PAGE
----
Exercising good judgment can mean the difference between life or death. Life can be unforgiving of the choices we make. As we all know, many life events are beyond our control and understanding. But, there is much we can do to shape our paths to a brighter destination. Consider some of the choices listed below that many folks make every day. Are any of them familiar to you?

Many organizations solicit private donations from benefactors and philanthropists. Is there a stadium in the country that does not bear the name of a prominent donor? There are also anonymous donors who are not cursed with egos that require their names to be emblazoned in giant font on a building’s façade. But, most donors want recognition which is often used as an incentive when soliciting the donation. Donors understandably receive perks ...

Read more...

Our practice will no longer see nursing home patients in our office. If a nursing home patient is already established with us, then we will see him; but, we have decided not to accept new patients. Of course, we believe that these individuals -- like the rest of us -- deserve medical care. This demographic not only deserves care, but has the greatest need for medical services. Our practice will see ...

Read more...

I’ve delved into the issue of medical judgment more than once.  I have argued that sound judgment is more important than medical knowledge.  If one has a knowledge deficit, assuming he is aware of this, it is easily remedied.  A judgment deficiency, per contra, is more difficult to fix. For example, if a physician cannot recall if generalized itchiness can be a sign of serious liver disease, he can look this ...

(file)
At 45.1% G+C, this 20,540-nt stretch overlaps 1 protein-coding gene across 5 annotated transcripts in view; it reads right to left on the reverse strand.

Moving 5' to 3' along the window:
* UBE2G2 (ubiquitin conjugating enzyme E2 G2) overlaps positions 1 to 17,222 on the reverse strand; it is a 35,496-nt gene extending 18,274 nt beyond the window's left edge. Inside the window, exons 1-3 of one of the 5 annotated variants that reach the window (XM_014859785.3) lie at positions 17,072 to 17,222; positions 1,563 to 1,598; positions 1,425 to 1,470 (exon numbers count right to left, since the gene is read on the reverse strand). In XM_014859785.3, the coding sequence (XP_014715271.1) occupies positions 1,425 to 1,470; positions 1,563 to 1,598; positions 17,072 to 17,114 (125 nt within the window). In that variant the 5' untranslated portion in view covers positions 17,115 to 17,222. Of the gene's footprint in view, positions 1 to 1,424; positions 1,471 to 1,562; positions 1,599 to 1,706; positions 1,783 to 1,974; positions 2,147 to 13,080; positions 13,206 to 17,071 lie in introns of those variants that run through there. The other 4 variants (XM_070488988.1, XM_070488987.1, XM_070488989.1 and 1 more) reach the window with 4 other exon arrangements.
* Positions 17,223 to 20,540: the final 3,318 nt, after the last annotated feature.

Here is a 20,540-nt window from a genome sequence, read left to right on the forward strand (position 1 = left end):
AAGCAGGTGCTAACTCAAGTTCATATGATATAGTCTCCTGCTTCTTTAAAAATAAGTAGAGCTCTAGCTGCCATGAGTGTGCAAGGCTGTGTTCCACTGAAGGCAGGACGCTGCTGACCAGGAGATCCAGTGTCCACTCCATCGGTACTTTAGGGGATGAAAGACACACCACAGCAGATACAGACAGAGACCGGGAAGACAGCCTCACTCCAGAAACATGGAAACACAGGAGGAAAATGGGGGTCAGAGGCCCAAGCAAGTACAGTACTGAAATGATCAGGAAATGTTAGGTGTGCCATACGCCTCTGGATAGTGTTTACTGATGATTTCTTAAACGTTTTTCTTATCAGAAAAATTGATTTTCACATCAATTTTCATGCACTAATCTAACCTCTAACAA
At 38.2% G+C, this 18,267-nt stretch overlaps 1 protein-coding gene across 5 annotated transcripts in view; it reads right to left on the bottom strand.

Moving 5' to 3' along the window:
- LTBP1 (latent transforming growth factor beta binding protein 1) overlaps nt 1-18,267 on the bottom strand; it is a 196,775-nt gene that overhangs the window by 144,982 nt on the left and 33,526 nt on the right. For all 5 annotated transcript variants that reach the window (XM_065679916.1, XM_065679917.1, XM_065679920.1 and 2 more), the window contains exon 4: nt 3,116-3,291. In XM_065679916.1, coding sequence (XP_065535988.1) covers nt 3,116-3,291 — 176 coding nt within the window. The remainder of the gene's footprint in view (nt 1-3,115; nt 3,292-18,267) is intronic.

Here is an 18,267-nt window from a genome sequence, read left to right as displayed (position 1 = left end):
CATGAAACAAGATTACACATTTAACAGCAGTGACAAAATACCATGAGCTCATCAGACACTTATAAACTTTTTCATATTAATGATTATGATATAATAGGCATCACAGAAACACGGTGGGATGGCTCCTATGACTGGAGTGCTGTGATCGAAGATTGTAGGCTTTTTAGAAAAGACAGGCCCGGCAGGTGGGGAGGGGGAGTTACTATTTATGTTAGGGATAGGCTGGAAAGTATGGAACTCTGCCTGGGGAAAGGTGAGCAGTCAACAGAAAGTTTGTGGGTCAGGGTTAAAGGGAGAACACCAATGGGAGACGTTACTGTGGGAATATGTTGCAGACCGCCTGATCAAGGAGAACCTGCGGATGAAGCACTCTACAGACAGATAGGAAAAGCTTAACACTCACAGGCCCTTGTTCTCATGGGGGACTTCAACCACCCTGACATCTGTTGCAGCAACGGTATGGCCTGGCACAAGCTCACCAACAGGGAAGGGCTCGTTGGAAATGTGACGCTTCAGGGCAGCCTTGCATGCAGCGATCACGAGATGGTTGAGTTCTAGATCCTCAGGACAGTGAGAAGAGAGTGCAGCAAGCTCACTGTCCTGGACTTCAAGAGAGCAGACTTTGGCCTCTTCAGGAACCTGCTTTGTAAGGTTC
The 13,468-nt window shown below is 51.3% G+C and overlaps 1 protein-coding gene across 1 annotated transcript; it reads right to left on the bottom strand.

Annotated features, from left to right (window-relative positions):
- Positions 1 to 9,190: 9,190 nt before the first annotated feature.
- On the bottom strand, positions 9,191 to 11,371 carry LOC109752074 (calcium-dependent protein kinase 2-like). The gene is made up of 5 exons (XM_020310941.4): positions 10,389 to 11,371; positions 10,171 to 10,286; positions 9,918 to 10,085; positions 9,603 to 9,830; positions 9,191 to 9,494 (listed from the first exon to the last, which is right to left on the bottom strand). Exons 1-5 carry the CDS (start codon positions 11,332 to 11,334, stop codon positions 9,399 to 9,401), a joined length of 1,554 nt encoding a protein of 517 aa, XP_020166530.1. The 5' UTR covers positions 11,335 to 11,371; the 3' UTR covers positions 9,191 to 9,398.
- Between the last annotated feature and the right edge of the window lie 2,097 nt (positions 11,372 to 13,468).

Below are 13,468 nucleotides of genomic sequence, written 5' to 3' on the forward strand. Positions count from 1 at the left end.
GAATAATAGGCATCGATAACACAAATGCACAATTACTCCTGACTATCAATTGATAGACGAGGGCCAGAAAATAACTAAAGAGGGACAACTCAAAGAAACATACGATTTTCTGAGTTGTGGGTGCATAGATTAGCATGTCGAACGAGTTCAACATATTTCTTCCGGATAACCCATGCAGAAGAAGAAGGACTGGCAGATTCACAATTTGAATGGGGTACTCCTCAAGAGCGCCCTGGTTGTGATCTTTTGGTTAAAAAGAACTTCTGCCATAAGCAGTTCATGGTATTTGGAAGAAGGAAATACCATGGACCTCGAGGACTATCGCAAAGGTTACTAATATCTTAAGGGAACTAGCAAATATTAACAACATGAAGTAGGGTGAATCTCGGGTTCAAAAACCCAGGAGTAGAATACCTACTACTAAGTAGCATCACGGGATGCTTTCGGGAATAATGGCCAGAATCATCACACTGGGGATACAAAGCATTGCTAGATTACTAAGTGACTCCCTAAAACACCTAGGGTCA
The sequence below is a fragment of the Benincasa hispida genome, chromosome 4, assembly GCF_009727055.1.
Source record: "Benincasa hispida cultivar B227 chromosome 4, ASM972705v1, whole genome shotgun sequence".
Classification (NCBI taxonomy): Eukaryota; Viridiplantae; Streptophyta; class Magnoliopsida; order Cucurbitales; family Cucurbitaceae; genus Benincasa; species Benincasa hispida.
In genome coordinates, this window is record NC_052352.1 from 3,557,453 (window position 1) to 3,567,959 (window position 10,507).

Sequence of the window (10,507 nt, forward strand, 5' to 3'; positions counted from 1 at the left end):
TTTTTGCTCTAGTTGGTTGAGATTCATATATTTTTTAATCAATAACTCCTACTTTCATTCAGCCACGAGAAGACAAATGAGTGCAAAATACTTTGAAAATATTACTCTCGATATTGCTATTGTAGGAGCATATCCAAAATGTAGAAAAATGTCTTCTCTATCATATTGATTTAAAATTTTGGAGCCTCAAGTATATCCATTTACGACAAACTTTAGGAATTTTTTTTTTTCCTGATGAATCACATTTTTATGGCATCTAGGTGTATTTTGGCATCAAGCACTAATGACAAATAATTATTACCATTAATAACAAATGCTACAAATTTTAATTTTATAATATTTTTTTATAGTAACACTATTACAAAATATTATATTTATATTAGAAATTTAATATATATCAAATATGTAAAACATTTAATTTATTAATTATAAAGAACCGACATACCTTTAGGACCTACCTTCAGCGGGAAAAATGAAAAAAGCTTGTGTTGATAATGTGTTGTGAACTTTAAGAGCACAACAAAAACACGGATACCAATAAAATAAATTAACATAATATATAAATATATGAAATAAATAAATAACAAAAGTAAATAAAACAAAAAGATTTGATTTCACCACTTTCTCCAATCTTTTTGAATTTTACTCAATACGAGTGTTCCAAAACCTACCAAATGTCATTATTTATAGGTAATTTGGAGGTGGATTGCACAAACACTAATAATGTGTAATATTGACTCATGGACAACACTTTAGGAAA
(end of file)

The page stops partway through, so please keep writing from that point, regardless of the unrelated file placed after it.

Read more...

“Does my insurance cover this?” I cannot calculate how often a patient poses this inquiry to me assuming wrongly that I have expertise in the insurance and reimbursement aspects of medicine. If I -- a gastroenterologist -- do not even know how much a colonoscopy costs, it is unlikely that I can speak with authority to a patient’s general insurance coverage issues. Of course, patients assume that we physicians have an expansive ...

Read more...

One thing that gastroenterologists know about is stool. But, I’m not referring to that kind of stool in this post. Follow along. When we do a colonoscopy, for example, we are relying upon stool, or more accurately a stool, as in a three-legged stool. This metaphor illustrates that the three legs must be equally strong or the stool will not stand. The three pillars of support that a colonoscopist needs include:

We do most of our colonoscopies in our ambulatory surgery center (ASC), which is attached to our office. We are proud of the work that we and our staff do every day and are grateful for the outstanding feedback that we consistently receive from our patients. Some insurance companies will not cover procedures in our ASC so these patients must get "scoped" at the hospital instead. For many of them, this ...

Read more...

First, there was Bitcoin, a cryptocurrency that utilizes blockchain, a decentralized system of data collection and transactions that we are told will defy hacking. (Wasn’t the Titanic said to be unsinkable?) We read that cryptocurrency and other blockchain functions will be a societal gamechanger, much like the internet was when Al Gore invented it some years ago. My state of Ohio will now accept Bitcoin as payment for commercial taxes. And, of ...

Read more...

Just because something is legal, doesn’t make it right. Just because we enjoy a right of free speech, doesn’t mean we should be verbally insulting people. Just because the Food and Drug Administration (FDA) approves a treatment or a test, doesn’t mean we should pursue it. The FDA has given approval to 23andMe, a private company, to provide genetic testing directly to individuals. The results provide genetic risks of contracting several ...

Read more...

Two device salesmen recently came unannounced to our small private gastroenterology practice. They were hawking a product that could quickly and non-invasively determine how much scar tissue had formed in a patient’s liver, a useful tool for assessing patients with hepatitis and many other liver conditions. We are physicians, not entrepreneurs. We do not regard the colonoscope as a capitalist tool. Yet, these two salesmen were barraging us with facts and ...

Read more...

18 Pages

Most Popular

✓ Join 150,000+ subscribers 
✓ Get KevinMD's 5 most popular stories
Subscribe. It's free.